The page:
How to replace the CMOS / PRAM supercapacitor by battery?
As some of you may have read my previous MiniDisplay Port doesn't work; one chip stays warm during sleep.. I got a water-damaged MBP where an unknown chip stays active and hot during sleep. It discharges the battery much faster than it would do otherwise, but the other problem I discovered is that time and date settings are lost and reset to 2008, presumably because the main battery is too drained to maintain the Is there no CMOS RAM battery on this model?'s charge. Even if the machine is set to use Apple's NTP servers to sync back the time, having the wrong date means certificates are not recognized, and that wither the browser or Mac OS X refuse connection on invalidity grounds, preventing time to be set properly. An annoying catch-22.
According to the only shop that does this kind of repair, replacing the burned chip is just too dangerous for the computer to be worth it, on an otherwise working machine. It's a 40-pin QFN package, very close to other tiny components.
The other option would be to replace the supercapacitor powering the MBPs without a removable battery by a standard 3V battery to power the PRAM and SMC, and add a physical switch to disconnect the main battery while hibernating. Sounds like a less risky alternative as only two solder points on the board would be required.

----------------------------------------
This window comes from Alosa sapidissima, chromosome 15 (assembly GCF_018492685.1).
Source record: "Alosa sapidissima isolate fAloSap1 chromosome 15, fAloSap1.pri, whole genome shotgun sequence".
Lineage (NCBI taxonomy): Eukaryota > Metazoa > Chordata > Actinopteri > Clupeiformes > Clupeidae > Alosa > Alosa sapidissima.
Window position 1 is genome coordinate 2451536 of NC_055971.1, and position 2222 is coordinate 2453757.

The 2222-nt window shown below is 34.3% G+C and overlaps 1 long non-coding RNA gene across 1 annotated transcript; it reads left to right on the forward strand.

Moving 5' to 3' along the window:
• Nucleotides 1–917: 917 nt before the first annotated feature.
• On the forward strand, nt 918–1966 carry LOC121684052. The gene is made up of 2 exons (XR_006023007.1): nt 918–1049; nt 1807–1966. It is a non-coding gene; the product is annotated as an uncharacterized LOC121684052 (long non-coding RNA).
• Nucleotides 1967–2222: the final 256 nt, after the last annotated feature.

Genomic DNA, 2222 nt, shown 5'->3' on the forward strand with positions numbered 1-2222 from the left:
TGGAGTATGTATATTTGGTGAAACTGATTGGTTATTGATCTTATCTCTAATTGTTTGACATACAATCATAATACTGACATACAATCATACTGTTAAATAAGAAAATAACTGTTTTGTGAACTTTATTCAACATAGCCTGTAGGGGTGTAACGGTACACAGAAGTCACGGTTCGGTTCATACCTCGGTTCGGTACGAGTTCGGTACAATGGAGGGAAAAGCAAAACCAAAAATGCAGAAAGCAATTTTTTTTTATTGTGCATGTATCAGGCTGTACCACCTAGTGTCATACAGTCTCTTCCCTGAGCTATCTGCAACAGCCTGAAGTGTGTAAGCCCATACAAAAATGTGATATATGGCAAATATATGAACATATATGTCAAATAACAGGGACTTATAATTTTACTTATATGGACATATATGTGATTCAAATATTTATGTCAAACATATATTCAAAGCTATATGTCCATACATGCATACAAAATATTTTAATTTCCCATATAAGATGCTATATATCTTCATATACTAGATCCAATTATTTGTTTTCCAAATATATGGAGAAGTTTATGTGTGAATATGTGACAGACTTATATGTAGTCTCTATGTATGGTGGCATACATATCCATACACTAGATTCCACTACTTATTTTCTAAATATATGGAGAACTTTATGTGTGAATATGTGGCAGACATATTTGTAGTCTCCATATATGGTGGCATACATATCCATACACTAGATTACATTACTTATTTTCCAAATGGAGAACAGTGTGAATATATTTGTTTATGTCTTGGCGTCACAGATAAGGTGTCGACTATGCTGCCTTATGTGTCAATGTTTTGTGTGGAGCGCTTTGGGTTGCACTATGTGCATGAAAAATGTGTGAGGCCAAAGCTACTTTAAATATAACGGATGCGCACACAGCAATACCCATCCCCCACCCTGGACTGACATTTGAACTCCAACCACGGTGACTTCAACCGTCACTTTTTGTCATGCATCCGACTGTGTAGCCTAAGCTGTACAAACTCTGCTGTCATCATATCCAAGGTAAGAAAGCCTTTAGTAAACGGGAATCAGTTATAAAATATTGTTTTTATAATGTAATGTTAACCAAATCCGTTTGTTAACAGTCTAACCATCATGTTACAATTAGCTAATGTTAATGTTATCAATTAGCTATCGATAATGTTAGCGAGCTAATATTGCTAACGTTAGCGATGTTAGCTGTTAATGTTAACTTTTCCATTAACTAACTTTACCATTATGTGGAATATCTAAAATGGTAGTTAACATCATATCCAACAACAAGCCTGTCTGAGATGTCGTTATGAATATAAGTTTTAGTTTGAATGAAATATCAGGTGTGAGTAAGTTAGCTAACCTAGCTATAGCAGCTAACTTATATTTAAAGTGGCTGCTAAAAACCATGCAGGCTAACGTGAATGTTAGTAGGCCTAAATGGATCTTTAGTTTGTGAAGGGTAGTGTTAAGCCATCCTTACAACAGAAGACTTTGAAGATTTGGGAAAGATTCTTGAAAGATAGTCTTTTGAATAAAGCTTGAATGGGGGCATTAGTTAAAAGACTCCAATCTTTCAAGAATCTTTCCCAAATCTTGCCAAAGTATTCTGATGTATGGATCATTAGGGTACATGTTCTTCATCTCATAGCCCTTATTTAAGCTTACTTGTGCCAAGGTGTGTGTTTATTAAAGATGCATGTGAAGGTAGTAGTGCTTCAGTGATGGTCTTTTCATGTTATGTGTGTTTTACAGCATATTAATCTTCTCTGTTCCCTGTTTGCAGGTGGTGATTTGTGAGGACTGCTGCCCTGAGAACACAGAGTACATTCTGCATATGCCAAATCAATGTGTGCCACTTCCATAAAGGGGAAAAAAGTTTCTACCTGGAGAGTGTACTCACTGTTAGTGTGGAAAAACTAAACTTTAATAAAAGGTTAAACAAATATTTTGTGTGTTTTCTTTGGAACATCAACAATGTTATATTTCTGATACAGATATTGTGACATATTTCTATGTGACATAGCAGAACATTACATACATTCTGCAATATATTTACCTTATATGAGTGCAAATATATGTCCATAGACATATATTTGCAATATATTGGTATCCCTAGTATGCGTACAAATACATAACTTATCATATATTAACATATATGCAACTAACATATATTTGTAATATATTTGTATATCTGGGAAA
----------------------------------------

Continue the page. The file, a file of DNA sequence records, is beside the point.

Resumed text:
The question would be: where is the supercap holding the charge for the PRAM and SMC on a Late 2011 MBP?
An update on an old thread: the main battery is now at 3.4% capacity and I am, again, at a crossroad. I suspect the few times I left it sleeping while forgetting to plug it in took their toll by draining the battery further than it could recover from.
The RTC chip (Silego SLG3NB148V) CAN be powered by a 3V coin battery through pin 13 (page 26 of the board schematic: match with similar part Silego SLG3NB114, page 11), it just isn't installed, and no provision is made on the board for such a battery. The "chip that doesn't sleep" is U9310, and marked as "Critical" on the schematic. What does that mean exactly? That it can't simply be removed and have the computer still working?
I found one mail-in repair service in Tennessee that claims to do "most"repairs between $75 and $125US, but still unsure if they would do mine as I'm far away from their shop.
To get the laptop back in proper working order, I'd be looking at a rather hefty bill:
replacement battery $80
repair existing motherboard: between $100 and $400, depending on shop and custom fees.
swap faulty motherboard for one taken from a Mid-2012 A1278 model in order to gain performance (Swap USB 2.0 for USB 3.0). I checked, they are screw-compatible. $500+, more so if I'm unlucky with customs.
And maybe get about $60 back selling the current faulty board?
Esta pergunta é pertinente?